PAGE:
Walter Mondale

(b. 1928)

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(b. Ceylon, Minnesota, 5 Jan. 1928)

US; US Senator 1965–77, Vice-President 1977–81, Democratic presidential candidate 1984 Educated at the University of Minnesota, where he took a BA and LLB, Mondale practised law in Minneapolis. In 1960 he was elected Attorney-General of Minnesota. He was a protégé of Hubert Humphrey in the Democratic Party of Minnesota. In 1964, with Humphrey's election as Vice-President, Mondale was elected to the Senate seat from Minnesota which had been vacated by Humphrey when he became Vice-President of the United States. He supported the liberal measures of President Johnson on such issues as civil rights, anti-poverty, and the environment. He was re-elected for a second Senate term in 1970 and continued to work for liberal reforms, though with little success in the more conservative mood of America in the 1970s.

In 1976 he was chosen as vice-presidential candidate by Jimmy Carter. His selection was crucial to the victory by a very narrow margin of the Democratic ticket in the presidential election of 1976. As a liberal from a Northern state he balanced the ticket which was headed by Carter, a conservative Democrat from a Southern state. Moreover, he projected a very favourable image in the 1976 campaign, especially in the vice-presidential television debate with his Republic rival, Robert Dole. In office as Vice-President, he continued to project a favourable image and he was a very influential adviser within the Carter administration. He retained prestige and popularity while Carter steadily lost respect and popular approval. He was renominated as vice-presidential candidate in 1980, but despite an effective campaign and favourable comparison with his Republican rival, George Bush, the Carter–Mondale ticket lost heavily to the Republican ticket headed by Ronald Reagan.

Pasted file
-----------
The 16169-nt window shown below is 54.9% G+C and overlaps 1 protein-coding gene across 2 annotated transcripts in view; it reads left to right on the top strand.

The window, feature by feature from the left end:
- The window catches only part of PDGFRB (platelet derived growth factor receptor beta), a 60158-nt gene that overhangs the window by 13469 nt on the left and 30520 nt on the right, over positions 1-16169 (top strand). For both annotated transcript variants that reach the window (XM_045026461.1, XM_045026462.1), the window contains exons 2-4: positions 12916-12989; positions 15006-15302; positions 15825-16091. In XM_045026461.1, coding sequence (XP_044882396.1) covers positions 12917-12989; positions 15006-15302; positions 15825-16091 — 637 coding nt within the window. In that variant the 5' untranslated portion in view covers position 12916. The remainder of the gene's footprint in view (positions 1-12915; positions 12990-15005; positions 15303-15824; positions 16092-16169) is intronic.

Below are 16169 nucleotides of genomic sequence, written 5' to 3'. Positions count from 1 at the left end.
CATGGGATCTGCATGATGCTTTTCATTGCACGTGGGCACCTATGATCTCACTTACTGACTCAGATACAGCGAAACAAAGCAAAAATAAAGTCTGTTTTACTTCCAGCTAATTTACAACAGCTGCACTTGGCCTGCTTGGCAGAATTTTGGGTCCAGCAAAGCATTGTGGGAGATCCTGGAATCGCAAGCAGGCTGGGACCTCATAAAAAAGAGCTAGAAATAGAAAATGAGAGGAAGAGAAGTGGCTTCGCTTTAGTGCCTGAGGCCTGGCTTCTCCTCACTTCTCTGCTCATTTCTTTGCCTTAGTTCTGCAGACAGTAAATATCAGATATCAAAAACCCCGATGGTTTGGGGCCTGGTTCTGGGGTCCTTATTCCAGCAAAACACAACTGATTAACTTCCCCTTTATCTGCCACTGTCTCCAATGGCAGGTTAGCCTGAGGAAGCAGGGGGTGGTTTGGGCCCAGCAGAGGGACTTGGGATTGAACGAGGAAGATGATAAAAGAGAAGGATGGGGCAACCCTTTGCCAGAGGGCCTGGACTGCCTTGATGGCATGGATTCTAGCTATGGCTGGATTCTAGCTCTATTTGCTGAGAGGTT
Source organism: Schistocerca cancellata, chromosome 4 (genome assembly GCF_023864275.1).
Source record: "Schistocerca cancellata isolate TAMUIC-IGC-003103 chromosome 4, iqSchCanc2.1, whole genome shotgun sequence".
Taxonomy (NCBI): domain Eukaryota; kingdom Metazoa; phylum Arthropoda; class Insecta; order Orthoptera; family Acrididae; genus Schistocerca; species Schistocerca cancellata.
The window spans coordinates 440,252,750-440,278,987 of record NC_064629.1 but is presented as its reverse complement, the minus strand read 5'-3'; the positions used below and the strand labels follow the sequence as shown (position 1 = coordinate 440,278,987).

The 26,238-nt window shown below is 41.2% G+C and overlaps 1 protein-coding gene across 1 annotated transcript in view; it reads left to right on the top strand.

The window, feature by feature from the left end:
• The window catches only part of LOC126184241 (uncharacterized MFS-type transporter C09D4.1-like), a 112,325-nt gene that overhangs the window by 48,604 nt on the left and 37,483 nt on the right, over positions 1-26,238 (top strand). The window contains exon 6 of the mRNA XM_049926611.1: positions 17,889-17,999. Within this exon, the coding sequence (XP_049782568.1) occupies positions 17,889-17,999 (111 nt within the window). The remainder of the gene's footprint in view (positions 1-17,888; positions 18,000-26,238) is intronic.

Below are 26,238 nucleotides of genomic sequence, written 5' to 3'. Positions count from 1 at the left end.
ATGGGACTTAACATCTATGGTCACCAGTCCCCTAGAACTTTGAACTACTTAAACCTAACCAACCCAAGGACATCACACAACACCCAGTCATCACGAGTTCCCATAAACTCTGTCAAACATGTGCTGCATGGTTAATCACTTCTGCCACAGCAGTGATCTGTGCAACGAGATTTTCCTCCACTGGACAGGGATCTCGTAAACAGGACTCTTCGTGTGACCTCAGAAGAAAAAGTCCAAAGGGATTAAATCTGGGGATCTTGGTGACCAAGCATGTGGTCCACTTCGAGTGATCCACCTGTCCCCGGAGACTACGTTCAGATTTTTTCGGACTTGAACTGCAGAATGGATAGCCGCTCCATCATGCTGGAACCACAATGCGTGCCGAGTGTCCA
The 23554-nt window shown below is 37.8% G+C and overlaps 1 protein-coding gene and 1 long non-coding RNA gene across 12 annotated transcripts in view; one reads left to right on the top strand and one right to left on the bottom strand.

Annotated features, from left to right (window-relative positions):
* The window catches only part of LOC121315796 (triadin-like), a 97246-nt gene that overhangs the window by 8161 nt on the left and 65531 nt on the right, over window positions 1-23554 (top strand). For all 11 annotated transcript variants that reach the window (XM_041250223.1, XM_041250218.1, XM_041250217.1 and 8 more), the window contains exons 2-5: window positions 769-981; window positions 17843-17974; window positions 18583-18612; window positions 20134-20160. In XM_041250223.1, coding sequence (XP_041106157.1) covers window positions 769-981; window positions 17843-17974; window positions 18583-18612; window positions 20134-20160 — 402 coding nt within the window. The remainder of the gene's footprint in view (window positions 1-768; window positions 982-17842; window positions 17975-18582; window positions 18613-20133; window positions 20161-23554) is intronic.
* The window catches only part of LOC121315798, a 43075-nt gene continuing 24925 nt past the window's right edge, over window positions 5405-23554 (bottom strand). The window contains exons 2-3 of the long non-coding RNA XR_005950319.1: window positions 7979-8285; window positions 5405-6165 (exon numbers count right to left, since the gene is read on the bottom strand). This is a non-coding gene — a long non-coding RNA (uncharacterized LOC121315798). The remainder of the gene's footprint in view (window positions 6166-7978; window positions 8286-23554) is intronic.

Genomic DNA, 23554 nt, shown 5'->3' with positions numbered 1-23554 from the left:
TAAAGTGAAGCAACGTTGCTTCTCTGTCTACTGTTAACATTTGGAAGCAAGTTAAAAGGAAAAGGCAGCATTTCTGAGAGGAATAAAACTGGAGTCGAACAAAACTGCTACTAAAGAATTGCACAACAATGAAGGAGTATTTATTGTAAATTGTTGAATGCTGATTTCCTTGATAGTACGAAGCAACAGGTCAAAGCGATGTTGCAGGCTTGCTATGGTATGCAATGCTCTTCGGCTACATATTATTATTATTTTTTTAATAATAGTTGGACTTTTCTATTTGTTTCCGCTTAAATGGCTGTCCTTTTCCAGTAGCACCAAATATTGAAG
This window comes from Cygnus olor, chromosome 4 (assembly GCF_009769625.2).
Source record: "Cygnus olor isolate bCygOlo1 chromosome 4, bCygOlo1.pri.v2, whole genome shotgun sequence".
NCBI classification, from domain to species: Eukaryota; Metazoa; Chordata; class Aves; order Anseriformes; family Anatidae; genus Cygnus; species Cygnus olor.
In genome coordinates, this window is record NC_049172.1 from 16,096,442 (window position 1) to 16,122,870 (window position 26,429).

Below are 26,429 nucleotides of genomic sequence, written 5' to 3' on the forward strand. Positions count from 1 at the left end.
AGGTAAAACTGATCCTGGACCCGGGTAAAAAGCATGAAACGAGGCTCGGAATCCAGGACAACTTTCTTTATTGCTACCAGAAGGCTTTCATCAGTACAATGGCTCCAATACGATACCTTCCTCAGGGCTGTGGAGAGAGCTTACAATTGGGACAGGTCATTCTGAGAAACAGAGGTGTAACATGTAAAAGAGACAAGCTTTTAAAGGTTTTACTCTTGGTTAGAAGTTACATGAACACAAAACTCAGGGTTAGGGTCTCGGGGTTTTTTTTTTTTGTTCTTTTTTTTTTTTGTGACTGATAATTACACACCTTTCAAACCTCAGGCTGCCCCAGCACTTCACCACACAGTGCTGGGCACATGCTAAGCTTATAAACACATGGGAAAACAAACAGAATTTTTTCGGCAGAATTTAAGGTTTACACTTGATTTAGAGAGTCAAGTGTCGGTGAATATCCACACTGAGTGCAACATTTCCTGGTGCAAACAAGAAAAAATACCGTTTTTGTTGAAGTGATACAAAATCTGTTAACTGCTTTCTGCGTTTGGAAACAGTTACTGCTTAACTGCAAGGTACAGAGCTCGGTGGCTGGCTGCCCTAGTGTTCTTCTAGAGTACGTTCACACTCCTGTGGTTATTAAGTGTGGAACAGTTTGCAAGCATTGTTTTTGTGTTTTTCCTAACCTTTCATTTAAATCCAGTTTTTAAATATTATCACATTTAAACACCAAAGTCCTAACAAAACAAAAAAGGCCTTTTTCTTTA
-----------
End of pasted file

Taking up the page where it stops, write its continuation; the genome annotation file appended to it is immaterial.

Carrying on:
In 1984 he successfully sought the Democratic nomination for President. The mood of public opinion had, however, moved in a conservative direction, and he was identified with a discredited liberal Democratic standpoint. Moreover, his Republican opponent, President Reagan, had won widespread popularity by boosting national morale, pursuing expansionist economic policies and strengthening national defence. As a result Mondale suffered humiliating defeat, winning only his home state of Minnesota. He returned to law practice in Minneapolis, though he continued to be a respected senior figure within the Democratic Party. With the election of a Democratic President in 1992, President Clinton appointed him as American ambassador to Japan, where he served until 1996, and in 1998 he served as Clinton's special envoy to Indonesia. Mondale stood unsuccessfully in Minnesota for the Senate following the death of the Democratic candidate eleven days before the 2002 election.

Subjects: Politics.

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